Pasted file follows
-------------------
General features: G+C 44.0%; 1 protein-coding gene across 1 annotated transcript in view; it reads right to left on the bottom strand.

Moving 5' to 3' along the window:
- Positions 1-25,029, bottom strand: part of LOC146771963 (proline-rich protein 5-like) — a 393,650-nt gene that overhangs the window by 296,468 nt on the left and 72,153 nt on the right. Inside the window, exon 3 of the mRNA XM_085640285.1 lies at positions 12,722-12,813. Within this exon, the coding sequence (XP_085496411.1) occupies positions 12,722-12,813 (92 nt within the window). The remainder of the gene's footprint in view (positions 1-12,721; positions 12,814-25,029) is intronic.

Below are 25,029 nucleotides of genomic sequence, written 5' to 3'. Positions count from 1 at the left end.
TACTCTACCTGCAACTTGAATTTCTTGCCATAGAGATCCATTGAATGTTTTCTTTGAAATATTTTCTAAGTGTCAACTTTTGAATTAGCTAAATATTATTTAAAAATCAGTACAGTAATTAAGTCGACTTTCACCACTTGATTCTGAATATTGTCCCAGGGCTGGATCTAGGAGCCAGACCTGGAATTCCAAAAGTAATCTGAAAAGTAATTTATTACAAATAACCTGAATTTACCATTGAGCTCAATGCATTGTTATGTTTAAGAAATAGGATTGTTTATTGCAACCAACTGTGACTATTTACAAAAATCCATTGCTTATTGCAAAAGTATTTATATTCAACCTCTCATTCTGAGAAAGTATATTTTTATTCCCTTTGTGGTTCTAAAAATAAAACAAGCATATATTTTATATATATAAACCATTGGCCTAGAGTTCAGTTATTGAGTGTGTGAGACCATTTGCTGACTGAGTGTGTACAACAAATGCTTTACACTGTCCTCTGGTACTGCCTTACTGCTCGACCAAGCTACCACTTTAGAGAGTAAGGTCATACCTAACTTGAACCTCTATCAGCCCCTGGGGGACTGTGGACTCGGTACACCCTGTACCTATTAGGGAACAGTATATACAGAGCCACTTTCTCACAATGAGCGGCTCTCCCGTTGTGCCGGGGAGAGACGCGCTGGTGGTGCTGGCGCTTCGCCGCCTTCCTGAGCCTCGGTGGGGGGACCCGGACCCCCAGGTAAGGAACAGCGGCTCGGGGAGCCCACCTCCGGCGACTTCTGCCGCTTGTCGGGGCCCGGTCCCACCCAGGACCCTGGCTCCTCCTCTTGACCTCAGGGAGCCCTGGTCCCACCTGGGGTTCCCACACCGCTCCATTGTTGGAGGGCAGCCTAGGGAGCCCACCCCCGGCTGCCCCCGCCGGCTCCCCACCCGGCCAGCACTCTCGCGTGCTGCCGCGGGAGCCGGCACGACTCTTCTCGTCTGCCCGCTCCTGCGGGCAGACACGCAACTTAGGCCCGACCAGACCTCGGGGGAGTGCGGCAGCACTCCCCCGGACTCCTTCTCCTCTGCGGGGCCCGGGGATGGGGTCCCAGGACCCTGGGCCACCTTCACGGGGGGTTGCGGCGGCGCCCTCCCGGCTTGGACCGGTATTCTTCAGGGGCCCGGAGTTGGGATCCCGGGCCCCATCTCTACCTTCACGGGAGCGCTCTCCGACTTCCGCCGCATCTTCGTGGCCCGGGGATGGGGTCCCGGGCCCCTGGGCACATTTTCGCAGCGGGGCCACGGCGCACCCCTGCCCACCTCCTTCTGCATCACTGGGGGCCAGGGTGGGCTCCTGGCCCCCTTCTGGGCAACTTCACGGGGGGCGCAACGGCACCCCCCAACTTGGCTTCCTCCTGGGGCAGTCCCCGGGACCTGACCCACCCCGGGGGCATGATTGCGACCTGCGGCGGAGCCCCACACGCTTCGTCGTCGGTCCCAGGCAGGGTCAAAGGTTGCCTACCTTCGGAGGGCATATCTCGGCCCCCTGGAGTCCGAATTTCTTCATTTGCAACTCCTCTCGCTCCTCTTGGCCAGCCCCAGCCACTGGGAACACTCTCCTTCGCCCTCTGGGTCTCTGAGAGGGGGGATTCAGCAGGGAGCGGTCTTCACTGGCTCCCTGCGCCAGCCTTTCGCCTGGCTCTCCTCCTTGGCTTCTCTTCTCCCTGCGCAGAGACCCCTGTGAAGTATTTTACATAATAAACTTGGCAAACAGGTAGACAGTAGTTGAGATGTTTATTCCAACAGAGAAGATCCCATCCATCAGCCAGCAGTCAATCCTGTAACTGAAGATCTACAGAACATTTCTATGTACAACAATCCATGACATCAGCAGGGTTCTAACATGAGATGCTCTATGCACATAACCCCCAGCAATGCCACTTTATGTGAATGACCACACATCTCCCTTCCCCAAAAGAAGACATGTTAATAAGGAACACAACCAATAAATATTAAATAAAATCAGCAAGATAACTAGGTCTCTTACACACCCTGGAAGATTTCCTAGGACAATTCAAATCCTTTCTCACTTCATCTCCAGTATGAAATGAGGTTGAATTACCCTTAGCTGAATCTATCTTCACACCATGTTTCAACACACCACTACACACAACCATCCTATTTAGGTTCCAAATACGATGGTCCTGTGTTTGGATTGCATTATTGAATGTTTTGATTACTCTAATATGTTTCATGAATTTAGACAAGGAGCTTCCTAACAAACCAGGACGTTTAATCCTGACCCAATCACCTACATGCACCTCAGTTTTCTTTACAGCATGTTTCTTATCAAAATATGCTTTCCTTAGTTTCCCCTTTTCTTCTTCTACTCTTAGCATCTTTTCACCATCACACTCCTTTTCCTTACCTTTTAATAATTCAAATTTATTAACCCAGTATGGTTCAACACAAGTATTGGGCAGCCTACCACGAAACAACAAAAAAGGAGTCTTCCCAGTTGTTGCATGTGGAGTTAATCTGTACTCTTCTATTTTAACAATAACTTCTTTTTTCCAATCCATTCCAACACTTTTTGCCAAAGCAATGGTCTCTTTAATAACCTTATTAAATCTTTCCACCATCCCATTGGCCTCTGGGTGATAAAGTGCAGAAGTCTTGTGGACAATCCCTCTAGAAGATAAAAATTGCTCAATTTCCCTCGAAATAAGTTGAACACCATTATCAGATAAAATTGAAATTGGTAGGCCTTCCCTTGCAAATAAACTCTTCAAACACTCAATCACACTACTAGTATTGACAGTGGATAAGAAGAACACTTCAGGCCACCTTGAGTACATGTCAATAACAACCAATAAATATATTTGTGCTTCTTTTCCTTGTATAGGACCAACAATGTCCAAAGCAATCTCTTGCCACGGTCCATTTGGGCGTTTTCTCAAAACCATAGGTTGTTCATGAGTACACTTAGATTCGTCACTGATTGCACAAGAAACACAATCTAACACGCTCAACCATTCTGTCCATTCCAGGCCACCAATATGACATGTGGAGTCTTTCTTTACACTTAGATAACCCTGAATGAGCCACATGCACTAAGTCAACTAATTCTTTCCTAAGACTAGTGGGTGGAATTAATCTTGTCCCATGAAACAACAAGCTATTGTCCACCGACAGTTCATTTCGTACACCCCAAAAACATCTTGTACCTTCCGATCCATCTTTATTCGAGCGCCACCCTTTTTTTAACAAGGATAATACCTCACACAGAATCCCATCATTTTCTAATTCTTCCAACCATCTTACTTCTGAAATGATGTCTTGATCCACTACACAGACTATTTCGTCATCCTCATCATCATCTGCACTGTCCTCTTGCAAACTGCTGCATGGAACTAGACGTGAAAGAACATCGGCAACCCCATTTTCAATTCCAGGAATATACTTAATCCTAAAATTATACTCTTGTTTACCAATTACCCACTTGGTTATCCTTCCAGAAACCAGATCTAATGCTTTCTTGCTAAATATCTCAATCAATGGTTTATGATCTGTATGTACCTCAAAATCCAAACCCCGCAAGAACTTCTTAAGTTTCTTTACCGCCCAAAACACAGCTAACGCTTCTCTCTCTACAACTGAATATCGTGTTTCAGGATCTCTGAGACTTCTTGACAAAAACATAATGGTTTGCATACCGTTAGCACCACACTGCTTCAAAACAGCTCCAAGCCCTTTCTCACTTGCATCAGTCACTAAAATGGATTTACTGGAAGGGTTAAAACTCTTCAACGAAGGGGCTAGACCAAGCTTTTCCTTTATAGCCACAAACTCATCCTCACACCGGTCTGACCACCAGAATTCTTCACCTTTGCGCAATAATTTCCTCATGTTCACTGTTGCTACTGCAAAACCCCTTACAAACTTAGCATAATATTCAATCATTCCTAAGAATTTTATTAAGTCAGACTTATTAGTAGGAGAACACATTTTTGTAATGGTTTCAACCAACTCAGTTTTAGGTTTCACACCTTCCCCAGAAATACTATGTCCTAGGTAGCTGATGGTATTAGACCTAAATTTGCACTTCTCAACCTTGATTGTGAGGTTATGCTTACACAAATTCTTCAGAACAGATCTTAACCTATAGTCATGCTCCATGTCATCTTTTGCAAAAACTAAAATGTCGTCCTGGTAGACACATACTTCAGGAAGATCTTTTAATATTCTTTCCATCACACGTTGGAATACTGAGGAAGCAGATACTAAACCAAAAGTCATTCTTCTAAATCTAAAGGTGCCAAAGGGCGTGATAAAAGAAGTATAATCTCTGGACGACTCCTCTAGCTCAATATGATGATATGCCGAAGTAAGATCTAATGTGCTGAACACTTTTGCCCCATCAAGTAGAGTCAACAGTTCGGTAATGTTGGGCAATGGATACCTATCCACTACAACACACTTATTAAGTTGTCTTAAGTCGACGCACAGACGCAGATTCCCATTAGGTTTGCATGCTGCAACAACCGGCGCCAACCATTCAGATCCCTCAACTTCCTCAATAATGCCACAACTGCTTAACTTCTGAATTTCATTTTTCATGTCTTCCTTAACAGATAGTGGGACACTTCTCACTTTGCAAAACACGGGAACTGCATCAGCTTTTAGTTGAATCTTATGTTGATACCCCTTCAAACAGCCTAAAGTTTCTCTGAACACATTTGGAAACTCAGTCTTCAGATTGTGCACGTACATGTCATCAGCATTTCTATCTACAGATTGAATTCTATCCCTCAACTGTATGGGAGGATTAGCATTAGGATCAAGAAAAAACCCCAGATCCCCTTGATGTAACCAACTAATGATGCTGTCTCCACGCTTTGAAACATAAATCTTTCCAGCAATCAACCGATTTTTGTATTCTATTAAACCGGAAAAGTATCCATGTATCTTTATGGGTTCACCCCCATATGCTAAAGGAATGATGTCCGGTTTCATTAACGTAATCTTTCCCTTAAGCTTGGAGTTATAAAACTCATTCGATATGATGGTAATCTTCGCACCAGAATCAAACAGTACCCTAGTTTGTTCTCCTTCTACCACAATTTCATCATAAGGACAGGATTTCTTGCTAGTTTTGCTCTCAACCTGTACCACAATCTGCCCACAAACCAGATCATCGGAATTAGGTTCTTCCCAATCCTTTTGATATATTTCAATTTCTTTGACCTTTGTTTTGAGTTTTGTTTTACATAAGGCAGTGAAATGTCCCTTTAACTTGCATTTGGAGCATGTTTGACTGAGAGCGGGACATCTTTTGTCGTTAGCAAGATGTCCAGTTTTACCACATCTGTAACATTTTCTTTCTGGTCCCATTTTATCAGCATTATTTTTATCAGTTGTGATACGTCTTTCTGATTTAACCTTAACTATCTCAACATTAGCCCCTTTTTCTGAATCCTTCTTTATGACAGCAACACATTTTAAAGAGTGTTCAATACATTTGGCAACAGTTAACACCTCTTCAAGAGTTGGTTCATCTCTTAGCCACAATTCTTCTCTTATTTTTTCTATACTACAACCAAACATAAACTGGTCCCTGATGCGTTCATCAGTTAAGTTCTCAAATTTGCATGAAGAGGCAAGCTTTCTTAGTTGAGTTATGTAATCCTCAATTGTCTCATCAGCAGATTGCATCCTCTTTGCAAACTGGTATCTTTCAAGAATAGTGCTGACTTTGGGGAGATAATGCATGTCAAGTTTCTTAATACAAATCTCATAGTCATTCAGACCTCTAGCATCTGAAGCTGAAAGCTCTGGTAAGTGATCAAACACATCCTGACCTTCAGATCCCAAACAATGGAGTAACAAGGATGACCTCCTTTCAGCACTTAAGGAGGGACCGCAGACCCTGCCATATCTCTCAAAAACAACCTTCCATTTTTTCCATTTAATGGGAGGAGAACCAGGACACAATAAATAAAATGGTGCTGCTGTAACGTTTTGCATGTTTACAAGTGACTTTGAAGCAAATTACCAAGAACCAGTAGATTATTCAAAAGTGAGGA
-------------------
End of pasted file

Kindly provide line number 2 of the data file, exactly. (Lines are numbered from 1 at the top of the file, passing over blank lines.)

Moving 5' to 3' along the window: